Travel to Egypt

14/06/2013 -- Admin
Share this: 
Rate this: 
Average: 4.7 (3 votes)

Pyramids, bazaars, Nile cruises, Red Sea Riviera, beaches, Giza, Luxor, King Tut, City of the Dead, Valley of the Kings, coral reefs, Sharm El Sheikh, diving, snorkelling, Cairo, spices, camel rides, swimming, Taba, belly dancers, feluccas, koshari, falafel, Cleopatra, sphinx, Alexandria, archaeology, mummies, Dahab, desert sands …

Medical & Health

Documents needed:  There is no reciprocal health care agreement with Egypt, so you can't use your EHIC card for free or reduced cost treatment, even in an emergency.

Doctors and Dentists

Doctors:  Doctors in the Egyptian public health system are overworked and underpaid, so even locals prefer to go private if they can afford to.

Dentists:  Surgeries can be basic with poor hygiene standards.  Ask hotel reception or your insurance helpline for advice on where to find a reputable dentist. If possible, hold off treatment till back home.

Hospital treatment

The health system in Egypt is under severe pressure following regime change, so comprehensive travel health insurance is a must.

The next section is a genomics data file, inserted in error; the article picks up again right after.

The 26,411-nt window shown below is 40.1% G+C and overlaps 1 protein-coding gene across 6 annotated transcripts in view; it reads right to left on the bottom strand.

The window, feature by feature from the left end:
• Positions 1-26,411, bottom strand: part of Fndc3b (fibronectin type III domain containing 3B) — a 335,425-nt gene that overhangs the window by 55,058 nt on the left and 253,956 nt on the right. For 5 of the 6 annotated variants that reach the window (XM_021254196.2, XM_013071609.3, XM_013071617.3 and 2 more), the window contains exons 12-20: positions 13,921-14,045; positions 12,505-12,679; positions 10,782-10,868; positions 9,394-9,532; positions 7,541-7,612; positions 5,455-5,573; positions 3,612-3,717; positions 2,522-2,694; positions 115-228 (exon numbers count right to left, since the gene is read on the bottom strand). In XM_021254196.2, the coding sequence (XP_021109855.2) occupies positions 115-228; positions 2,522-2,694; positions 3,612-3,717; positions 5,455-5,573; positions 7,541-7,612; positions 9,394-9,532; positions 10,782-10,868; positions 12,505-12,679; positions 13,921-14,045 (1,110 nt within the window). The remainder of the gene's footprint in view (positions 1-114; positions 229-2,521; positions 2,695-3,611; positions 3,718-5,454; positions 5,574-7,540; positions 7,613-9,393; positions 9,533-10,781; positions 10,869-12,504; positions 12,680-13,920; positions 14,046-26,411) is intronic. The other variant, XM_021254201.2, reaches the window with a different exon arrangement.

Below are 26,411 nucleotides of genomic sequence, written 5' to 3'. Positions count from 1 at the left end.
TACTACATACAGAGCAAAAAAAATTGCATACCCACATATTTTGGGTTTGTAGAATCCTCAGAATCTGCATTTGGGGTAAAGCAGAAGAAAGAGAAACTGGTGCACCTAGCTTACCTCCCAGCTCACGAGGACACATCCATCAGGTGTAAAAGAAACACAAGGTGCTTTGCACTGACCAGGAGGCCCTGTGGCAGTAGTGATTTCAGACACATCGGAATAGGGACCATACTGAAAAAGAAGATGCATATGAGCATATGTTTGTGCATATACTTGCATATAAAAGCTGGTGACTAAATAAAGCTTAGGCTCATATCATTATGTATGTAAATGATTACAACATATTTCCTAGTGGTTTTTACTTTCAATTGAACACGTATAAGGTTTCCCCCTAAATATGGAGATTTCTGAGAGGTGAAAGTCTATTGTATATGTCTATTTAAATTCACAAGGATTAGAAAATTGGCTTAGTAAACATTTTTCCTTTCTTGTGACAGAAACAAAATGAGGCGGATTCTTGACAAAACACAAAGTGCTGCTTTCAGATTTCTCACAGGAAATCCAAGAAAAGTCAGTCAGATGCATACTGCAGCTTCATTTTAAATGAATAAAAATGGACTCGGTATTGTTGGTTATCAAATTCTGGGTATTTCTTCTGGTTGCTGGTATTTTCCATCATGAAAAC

Health care facilities in Cairo and Alexandria are adequate, but can be basic elsewhere.  Tourist hospitals in Sharm El Sheikh are usually of a high standard.  Many mosques also run clinics.

Depending on the circumstances, you could be asked to pay for treatment upfront, even with insurance, so make sure you have access to funds.   

Diarrhoea, or Pharaoh's Revenge, is the most common health hiccup experienced by tourists, but if you need hospitalisation, let your insurer know straight away.

Whatever treatment you receive (eg blood tests, x-rays, medication, overnight hospital stays), remember to get copies of paperwork.

Ambulance: Ambulances can't be relied on and are often badly equipped. Tourists who can tend to go by taxi or private transport to a private, not government-run, hospital. 

An air ambulance back to the UK could cost over £30,000, so make sure your travel insurance covers you for medical expenses and repatriation.

Prescriptions:  In normal circumstances you can get most common prescriptions and medicines in big cities and towns. Specialist prescriptions can be hard to fill, though some medicines requiring prescriptions in the UK are sold over the counter in Egypt.

Chemists are usually open from 10 am to 10 pm and there are 24-hour pharmacies in the big cities (unless curfew is imposed).

As always, check with your GP before travelling especially if you have a medical condition/problem before you arrange you holiday.